A Rebuttal to Holly Johnson:

One is used to differences of opinion on The Tennessean’s editorial pages, but I don’t think I have ever seen a wider divergence of “facts” on display then the point/counterpoint pieces on refugee resettlement in Tennessee (“Topic of the Day”, 9/13/2011).

According to one writer, welfare dependence among refugees is “staggering” and is being paid for by the taxpayer – both federal and state. According to the other writer, who holds an official state office, refugees “are financially self-sufficient within a few months and are not dependent on public welfare”. Also “Tennessee does not provide funding for refugee resettlement within its borders”.

I would be inclined to go with the state official, but a federal government report, DHHS Office of Refugee Resettlement Annual Report to Congress 2008 - latest data available, suggests that almost 45% of refugees aged 16 and over who arrived from 2003 to 2008 are on Medicaid (TennCare) or Refugee Medical Assistance a short-term assistance program that only covers the first 8 months in the country.  Including children under 16 would increase the percent of those on medical assistance.  (http://www.acf.hhs.gov/programs/orr/data/ORR_Annual_Report_FY_2008.pdf-page 92).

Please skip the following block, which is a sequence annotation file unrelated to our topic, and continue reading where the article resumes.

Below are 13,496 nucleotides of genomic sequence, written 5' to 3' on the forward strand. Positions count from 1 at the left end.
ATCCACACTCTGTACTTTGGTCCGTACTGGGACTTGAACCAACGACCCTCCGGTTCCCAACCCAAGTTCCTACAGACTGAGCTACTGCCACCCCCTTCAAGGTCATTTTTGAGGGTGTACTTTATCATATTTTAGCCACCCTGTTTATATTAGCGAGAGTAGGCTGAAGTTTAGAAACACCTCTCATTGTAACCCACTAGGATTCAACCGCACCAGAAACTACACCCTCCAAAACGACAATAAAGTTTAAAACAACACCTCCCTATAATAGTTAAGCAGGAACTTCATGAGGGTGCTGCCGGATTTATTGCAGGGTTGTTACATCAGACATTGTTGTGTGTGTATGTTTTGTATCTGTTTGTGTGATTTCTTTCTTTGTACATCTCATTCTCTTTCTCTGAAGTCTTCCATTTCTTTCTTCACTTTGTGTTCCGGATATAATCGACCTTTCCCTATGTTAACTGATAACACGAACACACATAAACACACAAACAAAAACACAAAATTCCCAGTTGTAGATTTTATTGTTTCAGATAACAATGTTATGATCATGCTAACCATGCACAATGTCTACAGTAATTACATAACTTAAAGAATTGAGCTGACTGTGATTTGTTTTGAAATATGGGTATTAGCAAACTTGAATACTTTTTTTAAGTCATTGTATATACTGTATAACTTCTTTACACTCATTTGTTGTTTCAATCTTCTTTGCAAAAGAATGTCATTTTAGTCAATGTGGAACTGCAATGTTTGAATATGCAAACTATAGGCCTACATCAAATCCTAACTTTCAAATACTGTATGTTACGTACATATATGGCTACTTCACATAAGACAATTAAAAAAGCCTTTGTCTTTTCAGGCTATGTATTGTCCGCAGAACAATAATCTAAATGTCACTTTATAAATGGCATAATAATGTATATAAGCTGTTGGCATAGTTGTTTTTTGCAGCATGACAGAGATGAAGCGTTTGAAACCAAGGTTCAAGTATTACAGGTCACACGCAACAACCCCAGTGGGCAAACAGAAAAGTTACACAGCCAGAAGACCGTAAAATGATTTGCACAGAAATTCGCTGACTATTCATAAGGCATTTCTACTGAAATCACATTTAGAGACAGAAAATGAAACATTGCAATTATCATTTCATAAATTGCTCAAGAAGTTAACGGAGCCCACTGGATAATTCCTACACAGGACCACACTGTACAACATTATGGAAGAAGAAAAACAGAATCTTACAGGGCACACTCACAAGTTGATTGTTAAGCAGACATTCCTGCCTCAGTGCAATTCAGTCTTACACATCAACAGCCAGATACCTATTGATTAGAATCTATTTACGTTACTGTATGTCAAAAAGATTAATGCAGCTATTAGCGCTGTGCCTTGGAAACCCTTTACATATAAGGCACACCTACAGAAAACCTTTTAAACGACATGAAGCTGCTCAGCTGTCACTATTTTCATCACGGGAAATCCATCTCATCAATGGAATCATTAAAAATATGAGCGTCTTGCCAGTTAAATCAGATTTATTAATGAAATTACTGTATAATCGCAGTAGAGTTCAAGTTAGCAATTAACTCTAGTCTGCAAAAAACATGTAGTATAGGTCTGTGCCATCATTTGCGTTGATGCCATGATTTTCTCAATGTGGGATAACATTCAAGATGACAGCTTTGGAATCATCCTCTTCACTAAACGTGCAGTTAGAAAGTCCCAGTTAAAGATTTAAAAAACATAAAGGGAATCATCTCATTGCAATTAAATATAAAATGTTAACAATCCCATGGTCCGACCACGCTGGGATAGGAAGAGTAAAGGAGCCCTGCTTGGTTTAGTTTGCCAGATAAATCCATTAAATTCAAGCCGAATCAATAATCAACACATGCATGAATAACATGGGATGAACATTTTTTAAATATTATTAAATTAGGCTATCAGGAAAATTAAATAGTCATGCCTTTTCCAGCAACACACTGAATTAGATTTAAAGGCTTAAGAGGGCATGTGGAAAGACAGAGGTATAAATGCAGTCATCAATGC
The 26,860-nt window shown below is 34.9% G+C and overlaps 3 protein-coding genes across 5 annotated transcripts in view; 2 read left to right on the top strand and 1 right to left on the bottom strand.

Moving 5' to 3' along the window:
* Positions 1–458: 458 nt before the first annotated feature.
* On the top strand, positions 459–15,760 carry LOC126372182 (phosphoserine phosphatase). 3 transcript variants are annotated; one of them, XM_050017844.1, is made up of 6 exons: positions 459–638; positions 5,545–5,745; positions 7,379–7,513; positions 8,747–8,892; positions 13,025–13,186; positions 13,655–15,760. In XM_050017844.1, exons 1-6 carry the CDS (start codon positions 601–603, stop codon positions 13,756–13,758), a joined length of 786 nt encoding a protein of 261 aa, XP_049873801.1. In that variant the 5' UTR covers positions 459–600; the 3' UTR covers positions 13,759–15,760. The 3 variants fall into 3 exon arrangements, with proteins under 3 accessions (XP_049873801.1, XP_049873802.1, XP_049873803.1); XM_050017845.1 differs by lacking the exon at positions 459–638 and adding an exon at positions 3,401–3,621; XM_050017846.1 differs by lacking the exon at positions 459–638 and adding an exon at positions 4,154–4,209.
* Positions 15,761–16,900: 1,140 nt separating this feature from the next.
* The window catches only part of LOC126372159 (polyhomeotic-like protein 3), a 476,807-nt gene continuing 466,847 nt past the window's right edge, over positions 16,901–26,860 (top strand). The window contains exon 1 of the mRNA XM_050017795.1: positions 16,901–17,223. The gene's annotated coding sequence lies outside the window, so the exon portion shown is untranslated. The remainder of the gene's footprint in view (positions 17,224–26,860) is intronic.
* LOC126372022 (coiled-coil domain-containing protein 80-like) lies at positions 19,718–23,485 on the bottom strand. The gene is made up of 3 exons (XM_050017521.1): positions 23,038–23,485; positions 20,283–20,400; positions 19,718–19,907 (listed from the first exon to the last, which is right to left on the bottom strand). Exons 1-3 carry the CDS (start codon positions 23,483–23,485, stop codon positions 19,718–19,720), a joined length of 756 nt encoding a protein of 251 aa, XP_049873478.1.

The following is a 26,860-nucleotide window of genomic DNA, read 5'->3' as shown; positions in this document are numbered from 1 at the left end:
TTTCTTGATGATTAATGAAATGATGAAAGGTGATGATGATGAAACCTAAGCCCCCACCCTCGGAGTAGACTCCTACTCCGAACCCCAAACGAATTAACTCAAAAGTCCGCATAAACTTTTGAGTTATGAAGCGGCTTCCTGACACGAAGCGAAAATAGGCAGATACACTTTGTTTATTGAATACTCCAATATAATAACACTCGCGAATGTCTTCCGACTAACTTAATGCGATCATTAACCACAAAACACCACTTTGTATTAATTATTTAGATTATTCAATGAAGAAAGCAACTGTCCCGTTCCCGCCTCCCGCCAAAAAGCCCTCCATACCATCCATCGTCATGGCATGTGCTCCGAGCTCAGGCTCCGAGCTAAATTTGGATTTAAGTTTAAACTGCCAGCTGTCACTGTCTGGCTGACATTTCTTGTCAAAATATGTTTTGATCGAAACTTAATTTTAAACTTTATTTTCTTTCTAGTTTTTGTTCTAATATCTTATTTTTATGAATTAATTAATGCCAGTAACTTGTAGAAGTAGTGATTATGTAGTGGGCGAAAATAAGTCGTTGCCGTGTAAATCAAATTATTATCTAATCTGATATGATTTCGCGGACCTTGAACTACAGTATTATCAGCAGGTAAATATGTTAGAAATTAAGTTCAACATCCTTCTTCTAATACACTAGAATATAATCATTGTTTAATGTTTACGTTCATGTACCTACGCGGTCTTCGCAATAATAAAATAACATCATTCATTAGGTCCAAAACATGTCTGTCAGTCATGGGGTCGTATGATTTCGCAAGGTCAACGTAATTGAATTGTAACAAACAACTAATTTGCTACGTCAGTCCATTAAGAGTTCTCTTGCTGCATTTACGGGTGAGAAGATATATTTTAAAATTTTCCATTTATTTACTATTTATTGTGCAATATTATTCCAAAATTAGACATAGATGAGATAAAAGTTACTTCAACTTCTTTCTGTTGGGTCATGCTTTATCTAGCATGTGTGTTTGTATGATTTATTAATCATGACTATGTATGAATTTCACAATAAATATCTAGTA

According to the report, all welfare programs are used at very high rates by this group.
The Tennessee taxpayer pays about 35 % of the cost for TennCare.
Further, according to the same report "Overall, 22.9 percent of adult refugees in the 2008 survey lacked medical coverage of any kind throughout the year preceding the survey" (page 89). This group often gets emergency room medical care, for which hospitals take from the Tennessee Rainy Day Fund.
Is it true that there is no cost to the state for refugees who are “financially self-sufficient within a few months”?